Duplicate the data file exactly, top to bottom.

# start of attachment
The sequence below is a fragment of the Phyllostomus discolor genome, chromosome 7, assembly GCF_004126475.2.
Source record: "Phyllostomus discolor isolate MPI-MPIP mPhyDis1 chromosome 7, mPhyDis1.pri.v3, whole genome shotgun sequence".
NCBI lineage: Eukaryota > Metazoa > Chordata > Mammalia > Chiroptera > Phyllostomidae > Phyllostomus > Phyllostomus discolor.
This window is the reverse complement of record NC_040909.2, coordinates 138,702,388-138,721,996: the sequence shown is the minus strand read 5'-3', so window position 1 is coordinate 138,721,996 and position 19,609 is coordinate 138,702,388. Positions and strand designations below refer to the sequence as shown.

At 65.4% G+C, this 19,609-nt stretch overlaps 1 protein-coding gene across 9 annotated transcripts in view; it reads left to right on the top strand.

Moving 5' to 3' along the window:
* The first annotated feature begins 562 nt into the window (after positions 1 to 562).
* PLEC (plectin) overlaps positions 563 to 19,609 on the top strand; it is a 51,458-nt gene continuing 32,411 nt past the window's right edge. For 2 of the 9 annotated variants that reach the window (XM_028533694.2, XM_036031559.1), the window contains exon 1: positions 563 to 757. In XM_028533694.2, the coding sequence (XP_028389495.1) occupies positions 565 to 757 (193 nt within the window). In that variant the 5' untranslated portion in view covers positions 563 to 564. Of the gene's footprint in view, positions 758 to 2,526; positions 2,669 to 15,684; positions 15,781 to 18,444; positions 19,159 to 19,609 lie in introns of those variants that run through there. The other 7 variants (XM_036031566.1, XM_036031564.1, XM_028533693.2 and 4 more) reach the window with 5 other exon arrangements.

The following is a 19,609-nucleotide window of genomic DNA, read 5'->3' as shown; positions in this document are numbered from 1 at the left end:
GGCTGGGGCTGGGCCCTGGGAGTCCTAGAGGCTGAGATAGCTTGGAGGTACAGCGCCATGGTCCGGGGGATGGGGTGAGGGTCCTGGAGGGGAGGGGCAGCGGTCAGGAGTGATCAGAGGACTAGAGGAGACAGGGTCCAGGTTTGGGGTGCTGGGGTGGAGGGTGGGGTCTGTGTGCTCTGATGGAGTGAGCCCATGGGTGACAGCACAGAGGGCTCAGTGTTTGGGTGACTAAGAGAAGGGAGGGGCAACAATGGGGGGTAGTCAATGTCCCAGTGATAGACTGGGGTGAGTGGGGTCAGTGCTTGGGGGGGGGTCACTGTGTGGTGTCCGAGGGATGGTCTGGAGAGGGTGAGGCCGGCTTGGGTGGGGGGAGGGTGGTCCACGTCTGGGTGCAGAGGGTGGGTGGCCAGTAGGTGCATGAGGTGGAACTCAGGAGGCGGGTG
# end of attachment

The sequence below is a fragment of the Phyllostomus discolor genome, chromosome 7, assembly GCF_004126475.2.
Source record: "Phyllostomus discolor isolate MPI-MPIP mPhyDis1 chromosome 7, mPhyDis1.pri.v3, whole genome shotgun sequence".
NCBI lineage: Eukaryota > Metazoa > Chordata > Mammalia > Chiroptera > Phyllostomidae > Phyllostomus > Phyllostomus discolor.
This window is the reverse complement of record NC_040909.2, coordinates 138,702,388-138,721,996: the sequence shown is the minus strand read 5'-3', so window position 1 is coordinate 138,721,996 and position 19,609 is coordinate 138,702,388. Positions and strand designations below refer to the sequence as shown.

At 65.4% G+C, this 19,609-nt stretch overlaps 1 protein-coding gene across 9 annotated transcripts in view; it reads left to right on the top strand.

Moving 5' to 3' along the window:
* The first annotated feature begins 562 nt into the window (after positions 1 to 562).
* PLEC (plectin) overlaps positions 563 to 19,609 on the top strand; it is a 51,458-nt gene continuing 32,411 nt past the window's right edge. For 2 of the 9 annotated variants that reach the window (XM_028533694.2, XM_036031559.1), the window contains exon 1: positions 563 to 757. In XM_028533694.2, the coding sequence (XP_028389495.1) occupies positions 565 to 757 (193 nt within the window). In that variant the 5' untranslated portion in view covers positions 563 to 564. Of the gene's footprint in view, positions 758 to 2,526; positions 2,669 to 15,684; positions 15,781 to 18,444; positions 19,159 to 19,609 lie in introns of those variants that run through there. The other 7 variants (XM_036031566.1, XM_036031564.1, XM_028533693.2 and 4 more) reach the window with 5 other exon arrangements.

The following is a 19,609-nucleotide window of genomic DNA, read 5'->3' as shown; positions in this document are numbered from 1 at the left end:
GGCTGGGGCTGGGCCCTGGGAGTCCTAGAGGCTGAGATAGCTTGGAGGTACAGCGCCATGGTCCGGGGGATGGGGTGAGGGTCCTGGAGGGGAGGGGCAGCGGTCAGGAGTGATCAGAGGACTAGAGGAGACAGGGTCCAGGTTTGGGGTGCTGGGGTGGAGGGTGGGGTCTGTGTGCTCTGATGGAGTGAGCCCATGGGTGACAGCACAGAGGGCTCAGTGTTTGGGTGACTAAGAGAAGGGAGGGGCAACAATGGGGGGTAGTCAATGTCCCAGTGATAGACTGGGGTGAGTGGGGTCAGTGCTTGGGGGGGGGTCACTGTGTGGTGTCCGAGGGATGGTCTGGAGAGGGTGAGGCCGGCTTGGGTGGGGGGAGGGTGGTCCACGTCTGGGTGCAGAGGGTGGGTGGCCAGTAGGTGCATGAGGTGGAACTCAGGAGGCGGGTG